Possibly the best chicken biryani on the planet
Later that afternoon, we tracked down Patrick at our usual spot on the 7th floor of the Peacock Hotel for another round of beer and good conversation. Since we were still full from lunch and too much beer, we skipped dinner and instead collapsed into bed early.   Sorry to digress, but in and amongst all the shipping mess, we met Patrick, a white South African gentleman who was born in Tanzania when it was still a crown colony and is now spending an extended time in Dar Es Salaam to see if he likes it enough to try to make it home again. He's a fellow motorcyclist, who rides a Triumph Tiger 800XC, and has led an interesting and varied life. When we met him, he was getting ready to leave for a week in Zanzibar to scope out the job/living possibilities there. He returned after five days (we were still there), and the three of us spent several evenings chatting over beers and peanuts in the rooftop bar at the much nicer hotel next door and dinners at Mamboz. Colin and I were both really happy to have someone interesting to exchange stories with. It was a nice break from the stress of Mr M.

Sunday morning we got up, finished packing, had some breakfast, and chatted with Patrick and Eddie, one of the owners of the hotel. Eddie is also a motorcyclist. He's a first generation Tanzanian (his father emigrated from Yemen), with two brothers and...fifteen sisters. Even I groaned and said how sorry I was for him. He's quite a character as well, with an array of stories of his own. As the eldest son, he's responsible for the entire family since his father died. His father became the largest rice grower in Tanzania, branched out into real estate, and now Eddie and his two brothers have to manage all of it. He takes every opportunity he can to ride out of Dar and told us stories of being chased by machete wielding bandits on motorbikes in the middle of the night, dodging wildlife on the main highways, and even stopping to watch a leopard, illuminated by his headlight, lounge in the middle of the road for a good ten minutes until he felt like getting up. Wow. I am jealous!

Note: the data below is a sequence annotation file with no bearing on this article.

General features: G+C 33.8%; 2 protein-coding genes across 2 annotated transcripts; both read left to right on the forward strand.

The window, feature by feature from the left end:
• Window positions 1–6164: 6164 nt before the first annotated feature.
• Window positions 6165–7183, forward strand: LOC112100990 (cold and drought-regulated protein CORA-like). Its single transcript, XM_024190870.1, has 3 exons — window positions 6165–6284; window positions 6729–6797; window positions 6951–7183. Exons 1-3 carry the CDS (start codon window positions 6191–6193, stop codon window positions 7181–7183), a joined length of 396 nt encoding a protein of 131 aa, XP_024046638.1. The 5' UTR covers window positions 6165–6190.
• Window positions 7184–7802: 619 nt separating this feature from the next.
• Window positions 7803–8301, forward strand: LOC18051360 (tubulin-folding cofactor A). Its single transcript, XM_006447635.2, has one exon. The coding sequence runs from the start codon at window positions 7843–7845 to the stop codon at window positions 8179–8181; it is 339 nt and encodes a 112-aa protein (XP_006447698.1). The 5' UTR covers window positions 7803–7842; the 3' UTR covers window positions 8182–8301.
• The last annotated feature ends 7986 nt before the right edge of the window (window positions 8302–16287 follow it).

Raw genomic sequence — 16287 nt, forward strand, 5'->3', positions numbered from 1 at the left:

We eventually made our way by taxi to the airport for our flight on Oman Air (very nice, by the way). We got ourselves through security, checked in for the flight, passed our document check for passports and yellow fever certificates (yay, someone actually asked to see them!), through Passport Control (very stern people there), through yet another security check with xray (twice? Really?), and made it to the gate in about an hour and a half. But we made it out of Dar!

Dar Shipping Saga, Part 1

The notorious Mr M
Since the bike shipping saga is a lengthy one, I will attempt to summarize the events of our two weeks in Dar Es Salaam as best I can. After collecting rate and schedule information from air cargo companies and freight forwarders, we decided to go with Mr Msuya's services. Shipping them as ocean freight would be significantly less expensive than by air, and although it would take roughly three weeks for the ship to arrive in Mumbai, that in itself had the advantage of allowing us to assume the role of backpackers in India while we waited for the bikes. We paid our 50% deposit to Mr Msuya, gave him our Carnet papers to start the document process, and got a receipt from him. The rest of the week was spent researching airfares and hotels in Mumbai, plotting our route for our arrival in India and the route we'd take once the bikes arrive. There was a bit of to-ing and fro-ing with Mr Msuya and a lot of waiting for things to happen, but everything seemed to be moving along as smoothly as we expected in this part of the world.